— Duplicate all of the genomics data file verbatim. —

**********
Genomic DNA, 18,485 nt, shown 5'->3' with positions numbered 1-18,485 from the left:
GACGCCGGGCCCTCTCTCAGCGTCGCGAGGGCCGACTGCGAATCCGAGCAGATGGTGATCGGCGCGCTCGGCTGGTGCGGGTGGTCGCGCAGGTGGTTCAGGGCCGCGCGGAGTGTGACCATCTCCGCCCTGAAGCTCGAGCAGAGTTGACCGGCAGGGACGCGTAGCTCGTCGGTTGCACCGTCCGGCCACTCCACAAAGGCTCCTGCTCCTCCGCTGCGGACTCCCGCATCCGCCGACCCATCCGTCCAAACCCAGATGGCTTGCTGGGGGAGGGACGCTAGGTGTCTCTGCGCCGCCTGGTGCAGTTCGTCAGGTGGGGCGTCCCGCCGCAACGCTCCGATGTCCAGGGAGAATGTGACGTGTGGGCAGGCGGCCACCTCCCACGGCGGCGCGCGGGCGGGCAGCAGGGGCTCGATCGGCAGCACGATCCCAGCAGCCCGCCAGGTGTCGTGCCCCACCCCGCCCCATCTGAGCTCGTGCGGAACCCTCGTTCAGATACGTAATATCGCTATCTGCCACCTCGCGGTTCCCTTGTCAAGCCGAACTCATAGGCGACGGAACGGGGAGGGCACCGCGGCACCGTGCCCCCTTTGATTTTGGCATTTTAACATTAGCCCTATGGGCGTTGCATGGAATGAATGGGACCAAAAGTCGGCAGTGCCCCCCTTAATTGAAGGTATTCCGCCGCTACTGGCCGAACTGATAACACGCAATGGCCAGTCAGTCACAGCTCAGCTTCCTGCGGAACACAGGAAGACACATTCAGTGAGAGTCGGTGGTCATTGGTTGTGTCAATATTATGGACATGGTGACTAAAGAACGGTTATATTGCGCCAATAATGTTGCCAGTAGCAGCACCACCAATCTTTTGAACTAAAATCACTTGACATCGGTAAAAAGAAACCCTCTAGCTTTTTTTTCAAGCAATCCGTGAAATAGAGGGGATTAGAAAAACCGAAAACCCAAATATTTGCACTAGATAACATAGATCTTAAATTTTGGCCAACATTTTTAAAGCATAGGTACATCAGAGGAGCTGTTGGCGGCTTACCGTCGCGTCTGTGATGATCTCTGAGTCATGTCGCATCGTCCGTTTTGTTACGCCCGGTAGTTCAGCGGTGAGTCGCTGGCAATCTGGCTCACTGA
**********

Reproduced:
Genomic DNA, 18,485 nt, shown 5'->3' with positions numbered 1-18,485 from the left:
GACGCCGGGCCCTCTCTCAGCGTCGCGAGGGCCGACTGCGAATCCGAGCAGATGGTGATCGGCGCGCTCGGCTGGTGCGGGTGGTCGCGCAGGTGGTTCAGGGCCGCGCGGAGTGTGACCATCTCCGCCCTGAAGCTCGAGCAGAGTTGACCGGCAGGGACGCGTAGCTCGTCGGTTGCACCGTCCGGCCACTCCACAAAGGCTCCTGCTCCTCCGCTGCGGACTCCCGCATCCGCCGACCCATCCGTCCAAACCCAGATGGCTTGCTGGGGGAGGGACGCTAGGTGTCTCTGCGCCGCCTGGTGCAGTTCGTCAGGTGGGGCGTCCCGCCGCAACGCTCCGATGTCCAGGGAGAATGTGACGTGTGGGCAGGCGGCCACCTCCCACGGCGGCGCGCGGGCGGGCAGCAGGGGCTCGATCGGCAGCACGATCCCAGCAGCCCGCCAGGTGTCGTGCCCCACCCCGCCCCATCTGAGCTCGTGCGGAACCCTCGTTCAGATACGTAATATCGCTATCTGCCACCTCGCGGTTCCCTTGTCAAGCCGAACTCATAGGCGACGGAACGGGGAGGGCACCGCGGCACCGTGCCCCCTTTGATTTTGGCATTTTAACATTAGCCCTATGGGCGTTGCATGGAATGAATGGGACCAAAAGTCGGCAGTGCCCCCCTTAATTGAAGGTATTCCGCCGCTACTGGCCGAACTGATAACACGCAATGGCCAGTCAGTCACAGCTCAGCTTCCTGCGGAACACAGGAAGACACATTCAGTGAGAGTCGGTGGTCATTGGTTGTGTCAATATTATGGACATGGTGACTAAAGAACGGTTATATTGCGCCAATAATGTTGCCAGTAGCAGCACCACCAATCTTTTGAACTAAAATCACTTGACATCGGTAAAAAGAAACCCTCTAGCTTTTTTTTCAAGCAATCCGTGAAATAGAGGGGATTAGAAAAACCGAAAACCCAAATATTTGCACTAGATAACATAGATCTTAAATTTTGGCCAACATTTTTAAAGCATAGGTACATCAGAGGAGCTGTTGGCGGCTTACCGTCGCGTCTGTGATGATCTCTGAGTCATGTCGCATCGTCCGTTTTGTTACGCCCGGTAGTTCAGCGGTGAGTCGCTGGCAATCTGGCTCACTGA